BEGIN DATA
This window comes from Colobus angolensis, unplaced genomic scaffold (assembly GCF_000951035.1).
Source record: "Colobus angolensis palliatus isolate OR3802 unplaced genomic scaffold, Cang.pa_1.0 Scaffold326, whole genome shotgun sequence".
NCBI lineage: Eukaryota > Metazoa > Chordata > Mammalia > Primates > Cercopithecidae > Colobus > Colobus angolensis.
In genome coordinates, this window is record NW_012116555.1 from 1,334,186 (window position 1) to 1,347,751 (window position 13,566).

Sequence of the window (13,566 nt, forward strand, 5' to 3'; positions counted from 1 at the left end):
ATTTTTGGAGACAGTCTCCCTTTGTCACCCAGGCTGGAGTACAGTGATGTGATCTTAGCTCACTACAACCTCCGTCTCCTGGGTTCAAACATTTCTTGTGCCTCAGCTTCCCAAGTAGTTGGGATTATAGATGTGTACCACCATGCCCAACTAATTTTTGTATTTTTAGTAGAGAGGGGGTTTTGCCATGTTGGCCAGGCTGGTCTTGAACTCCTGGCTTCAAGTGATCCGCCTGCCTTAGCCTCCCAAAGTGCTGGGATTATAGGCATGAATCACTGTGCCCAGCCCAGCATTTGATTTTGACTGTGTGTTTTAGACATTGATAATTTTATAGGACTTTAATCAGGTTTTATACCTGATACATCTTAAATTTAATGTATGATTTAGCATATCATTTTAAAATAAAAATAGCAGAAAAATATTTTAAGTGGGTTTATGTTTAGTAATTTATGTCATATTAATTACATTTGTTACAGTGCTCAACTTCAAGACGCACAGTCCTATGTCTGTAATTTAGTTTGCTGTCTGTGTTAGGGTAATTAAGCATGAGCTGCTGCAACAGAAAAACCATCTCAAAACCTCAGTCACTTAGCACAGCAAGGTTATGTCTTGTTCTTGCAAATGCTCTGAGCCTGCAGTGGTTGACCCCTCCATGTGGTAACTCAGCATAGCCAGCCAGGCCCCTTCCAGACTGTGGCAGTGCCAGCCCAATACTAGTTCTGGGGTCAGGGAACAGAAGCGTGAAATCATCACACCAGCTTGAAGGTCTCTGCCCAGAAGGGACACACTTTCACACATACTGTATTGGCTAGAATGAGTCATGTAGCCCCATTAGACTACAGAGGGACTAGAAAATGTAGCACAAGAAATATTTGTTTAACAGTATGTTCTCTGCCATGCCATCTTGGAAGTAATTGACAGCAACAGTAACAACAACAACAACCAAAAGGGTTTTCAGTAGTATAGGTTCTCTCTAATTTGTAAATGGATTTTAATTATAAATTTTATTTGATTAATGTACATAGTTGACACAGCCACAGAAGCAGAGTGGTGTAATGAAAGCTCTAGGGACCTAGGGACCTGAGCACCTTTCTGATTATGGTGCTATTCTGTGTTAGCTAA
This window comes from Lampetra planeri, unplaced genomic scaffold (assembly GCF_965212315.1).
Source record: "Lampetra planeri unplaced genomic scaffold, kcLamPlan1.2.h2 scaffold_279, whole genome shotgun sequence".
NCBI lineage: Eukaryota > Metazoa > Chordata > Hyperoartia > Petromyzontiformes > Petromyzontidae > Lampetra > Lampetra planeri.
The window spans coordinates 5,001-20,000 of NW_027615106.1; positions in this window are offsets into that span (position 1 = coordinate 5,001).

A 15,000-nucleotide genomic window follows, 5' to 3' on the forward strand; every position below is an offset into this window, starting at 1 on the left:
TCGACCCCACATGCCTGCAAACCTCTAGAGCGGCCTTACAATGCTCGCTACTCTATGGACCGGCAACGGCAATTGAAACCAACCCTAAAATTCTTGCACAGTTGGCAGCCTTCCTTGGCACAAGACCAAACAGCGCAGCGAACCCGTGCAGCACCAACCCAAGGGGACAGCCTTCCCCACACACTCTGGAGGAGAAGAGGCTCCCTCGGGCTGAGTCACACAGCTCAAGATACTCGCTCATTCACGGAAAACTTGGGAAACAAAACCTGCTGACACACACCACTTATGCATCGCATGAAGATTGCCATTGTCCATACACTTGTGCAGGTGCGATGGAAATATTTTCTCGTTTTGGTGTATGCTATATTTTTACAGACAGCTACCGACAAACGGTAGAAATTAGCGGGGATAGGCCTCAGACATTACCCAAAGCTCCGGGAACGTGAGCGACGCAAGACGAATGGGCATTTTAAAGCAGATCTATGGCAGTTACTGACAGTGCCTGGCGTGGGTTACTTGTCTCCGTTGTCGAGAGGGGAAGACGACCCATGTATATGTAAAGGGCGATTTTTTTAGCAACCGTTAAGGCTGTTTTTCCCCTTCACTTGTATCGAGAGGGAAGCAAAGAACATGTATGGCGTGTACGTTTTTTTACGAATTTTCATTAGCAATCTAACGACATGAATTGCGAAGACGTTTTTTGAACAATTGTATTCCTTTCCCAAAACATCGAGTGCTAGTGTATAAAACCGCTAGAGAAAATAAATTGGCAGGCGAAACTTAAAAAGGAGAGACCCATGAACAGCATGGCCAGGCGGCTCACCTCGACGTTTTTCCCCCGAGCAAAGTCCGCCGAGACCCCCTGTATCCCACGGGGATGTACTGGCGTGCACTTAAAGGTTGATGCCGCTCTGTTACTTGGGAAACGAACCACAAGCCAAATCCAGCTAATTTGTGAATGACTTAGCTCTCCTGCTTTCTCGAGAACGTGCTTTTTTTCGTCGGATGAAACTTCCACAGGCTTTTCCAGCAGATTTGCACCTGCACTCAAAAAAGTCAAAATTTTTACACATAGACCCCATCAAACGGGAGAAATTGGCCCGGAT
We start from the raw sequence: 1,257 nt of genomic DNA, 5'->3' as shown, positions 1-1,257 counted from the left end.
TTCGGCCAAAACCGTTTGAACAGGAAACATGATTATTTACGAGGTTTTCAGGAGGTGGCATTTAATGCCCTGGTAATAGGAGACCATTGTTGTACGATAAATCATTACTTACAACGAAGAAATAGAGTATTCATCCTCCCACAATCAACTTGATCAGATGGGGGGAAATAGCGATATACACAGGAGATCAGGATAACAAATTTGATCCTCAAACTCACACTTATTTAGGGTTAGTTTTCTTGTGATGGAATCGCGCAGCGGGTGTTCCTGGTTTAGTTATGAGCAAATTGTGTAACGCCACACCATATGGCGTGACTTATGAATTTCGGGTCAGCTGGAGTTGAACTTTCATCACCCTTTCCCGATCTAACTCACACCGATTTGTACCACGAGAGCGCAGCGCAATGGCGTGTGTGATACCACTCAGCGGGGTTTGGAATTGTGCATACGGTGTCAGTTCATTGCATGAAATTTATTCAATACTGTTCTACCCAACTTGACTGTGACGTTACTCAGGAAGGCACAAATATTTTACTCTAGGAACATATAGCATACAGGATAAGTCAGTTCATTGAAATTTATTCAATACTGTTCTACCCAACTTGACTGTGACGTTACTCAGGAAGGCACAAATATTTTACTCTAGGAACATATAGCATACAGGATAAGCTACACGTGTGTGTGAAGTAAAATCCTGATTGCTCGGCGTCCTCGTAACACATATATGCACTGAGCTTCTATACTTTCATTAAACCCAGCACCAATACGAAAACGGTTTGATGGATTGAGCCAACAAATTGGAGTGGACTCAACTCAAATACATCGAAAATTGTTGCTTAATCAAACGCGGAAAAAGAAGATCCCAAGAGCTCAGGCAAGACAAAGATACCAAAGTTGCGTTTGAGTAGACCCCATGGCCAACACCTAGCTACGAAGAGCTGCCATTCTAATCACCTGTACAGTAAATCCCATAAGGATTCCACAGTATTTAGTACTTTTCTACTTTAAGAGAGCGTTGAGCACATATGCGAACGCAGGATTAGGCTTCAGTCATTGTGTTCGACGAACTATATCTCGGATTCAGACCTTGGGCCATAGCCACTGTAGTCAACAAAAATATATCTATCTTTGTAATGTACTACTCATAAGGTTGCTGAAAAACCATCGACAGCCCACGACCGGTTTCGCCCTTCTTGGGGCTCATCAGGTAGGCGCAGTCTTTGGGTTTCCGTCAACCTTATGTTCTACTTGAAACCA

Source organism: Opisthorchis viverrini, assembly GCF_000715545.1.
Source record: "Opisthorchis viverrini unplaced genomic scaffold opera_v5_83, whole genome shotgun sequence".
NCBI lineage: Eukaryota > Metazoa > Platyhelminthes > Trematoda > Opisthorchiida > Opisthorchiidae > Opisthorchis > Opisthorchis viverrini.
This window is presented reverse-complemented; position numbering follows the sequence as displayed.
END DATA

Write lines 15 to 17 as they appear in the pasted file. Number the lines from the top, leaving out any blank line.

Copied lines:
Source organism: Opisthorchis viverrini, assembly GCF_000715545.1.
Source record: "Opisthorchis viverrini unplaced genomic scaffold opera_v5_83, whole genome shotgun sequence".
NCBI lineage: Eukaryota > Metazoa > Platyhelminthes > Trematoda > Opisthorchiida > Opisthorchiidae > Opisthorchis > Opisthorchis viverrini.